Isabel Wagner
2022–2024 Distinguished Visitor

Biography

Isabel Wagner is an Associate Professor in Computer Science (Cybersecurity) at De Montfort University in Leicester, UK. Dr. Wagner received her Ph.D in engineering (Dr.-Ing.) and M.Sc. in computer science (Dipl.-Inf. Univ.) from the Department of Computer Science, University of Erlangen in 2010 and 2005, respectively. She is a member of the editorial boards of Elsevier Ad Hoc Networks, Computer Networks, and Computer Communications. She also serves on the technical program committee of several top conferences (e.g., IEEE Infocom, IEEE LCN). She was recognized as a Senior Member of the ACM (2017) and IEEE (2018).

Her research interests are privacy and privacy-enhancing technologies, particularly metrics to quantify the effectiveness of privacy protection mechanisms, and privacy-enhancing technologies in smart cities, genomics, vehicular networks, and smart grids. She is also interested in bio-inspired mechanisms for privacy and web measurement to create transparency for corporate surveillance systems. Her new book “Auditing Corporate Surveillance Systems: Research Methods for Greater Transparency” will be published by Cambridge University Press in early 2022.

 

Email: iw@ieee.org

DVP term expires December 2024


Presentations

Big Tech’s Hunger for Data: the Case for Transparency – and Privacy-friendly Solutions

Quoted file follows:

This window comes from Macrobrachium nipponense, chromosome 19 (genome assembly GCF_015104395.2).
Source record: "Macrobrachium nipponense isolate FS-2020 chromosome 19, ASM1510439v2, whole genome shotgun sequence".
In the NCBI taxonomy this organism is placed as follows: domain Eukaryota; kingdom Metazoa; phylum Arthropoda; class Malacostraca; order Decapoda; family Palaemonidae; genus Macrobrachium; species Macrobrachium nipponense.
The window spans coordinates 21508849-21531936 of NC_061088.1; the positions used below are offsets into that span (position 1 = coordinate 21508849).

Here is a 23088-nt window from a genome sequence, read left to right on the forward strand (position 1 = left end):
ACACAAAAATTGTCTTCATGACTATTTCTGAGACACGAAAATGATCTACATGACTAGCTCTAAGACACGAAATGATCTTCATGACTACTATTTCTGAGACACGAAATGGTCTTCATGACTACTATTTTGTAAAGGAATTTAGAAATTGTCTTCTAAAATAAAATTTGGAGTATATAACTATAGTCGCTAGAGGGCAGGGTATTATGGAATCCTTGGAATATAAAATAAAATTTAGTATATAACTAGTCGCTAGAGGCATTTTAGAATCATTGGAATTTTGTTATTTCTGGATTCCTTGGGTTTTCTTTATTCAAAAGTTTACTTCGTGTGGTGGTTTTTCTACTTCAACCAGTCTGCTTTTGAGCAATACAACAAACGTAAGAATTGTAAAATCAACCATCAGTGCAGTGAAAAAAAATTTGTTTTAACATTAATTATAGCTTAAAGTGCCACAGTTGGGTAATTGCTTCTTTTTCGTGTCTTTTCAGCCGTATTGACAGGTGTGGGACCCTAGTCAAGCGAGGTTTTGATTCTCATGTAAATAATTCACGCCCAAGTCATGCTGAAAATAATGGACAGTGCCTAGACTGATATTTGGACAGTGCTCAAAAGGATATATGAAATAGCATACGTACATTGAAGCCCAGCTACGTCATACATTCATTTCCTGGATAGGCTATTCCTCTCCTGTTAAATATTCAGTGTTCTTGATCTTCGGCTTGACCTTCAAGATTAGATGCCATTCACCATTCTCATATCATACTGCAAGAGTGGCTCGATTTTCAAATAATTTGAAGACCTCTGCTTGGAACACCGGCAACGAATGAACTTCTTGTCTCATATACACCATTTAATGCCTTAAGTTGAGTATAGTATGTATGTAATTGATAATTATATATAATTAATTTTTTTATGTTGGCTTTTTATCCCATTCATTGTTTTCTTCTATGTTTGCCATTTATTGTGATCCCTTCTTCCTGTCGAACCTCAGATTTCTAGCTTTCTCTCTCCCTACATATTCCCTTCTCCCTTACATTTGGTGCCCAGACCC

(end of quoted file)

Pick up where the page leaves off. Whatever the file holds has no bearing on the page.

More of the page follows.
News about privacy invasions, discrimination, and biases in big tech platforms are commonplace today, and big tech’s reluctance to disclose how they operate counteracts ideals of transparency, openness, and accountability. This talk explains how big tech tracks users, how researchers study big tech systems to make them more transparent, and how privacy-friendly systems can be designed.

Machine Learning for Quantifying Web Privacy

In the past decade, researchers have used large-scale experimental measurements to quantify user privacy on the web and on mobile devices. Research questions focus on how and to what extent web/mobile usage causes user privacy loss, and to what extent countermeasures can reduce privacy loss. To answer these questions, researchers typically analyze application-layer network traffic to measure how user privacy can be compromised on the web. However, large-scale studies are difficult because manual analysis is too time-consuming and manually defined heuristics are often not good enough to correctly classify all cases.

This talk introduces machine learning and natural language processing and shows how they can be applied to automate classification tasks, scale up experiments, and enable large-scale quantification of web privacy.

Privacy-enhancing Technologies in Smart Cities

Many modern cities strive to integrate information technology into every aspect of city life to create so-called smart cities. Smart cities rely on modern technologies to realize complex interactions between citizens, third parties, and city departments for a large number of application areas. This complexity is one reason why holistic privacy protection only rarely enters the picture. A lack of privacy can result in discrimination and social sorting, creating a fundamentally unequal society.

This talk introduces privacy challenges in smart cities and explains how existing privacy-enhancing technologies – such as data anonymization, synthetic data generation, zero-knowledge-proofs, or anonymous credentials – can be applied to create privacy-friendly smart cities.

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Presentations

Big Tech’s Hunger for Data: the Case for Transparency – and Privacy-friendly Solutions

Machine Learning for Quantifying Web Privacy

Privacy-enhancing Technologies in Smart Cities

Read the abstracts for each of these presentations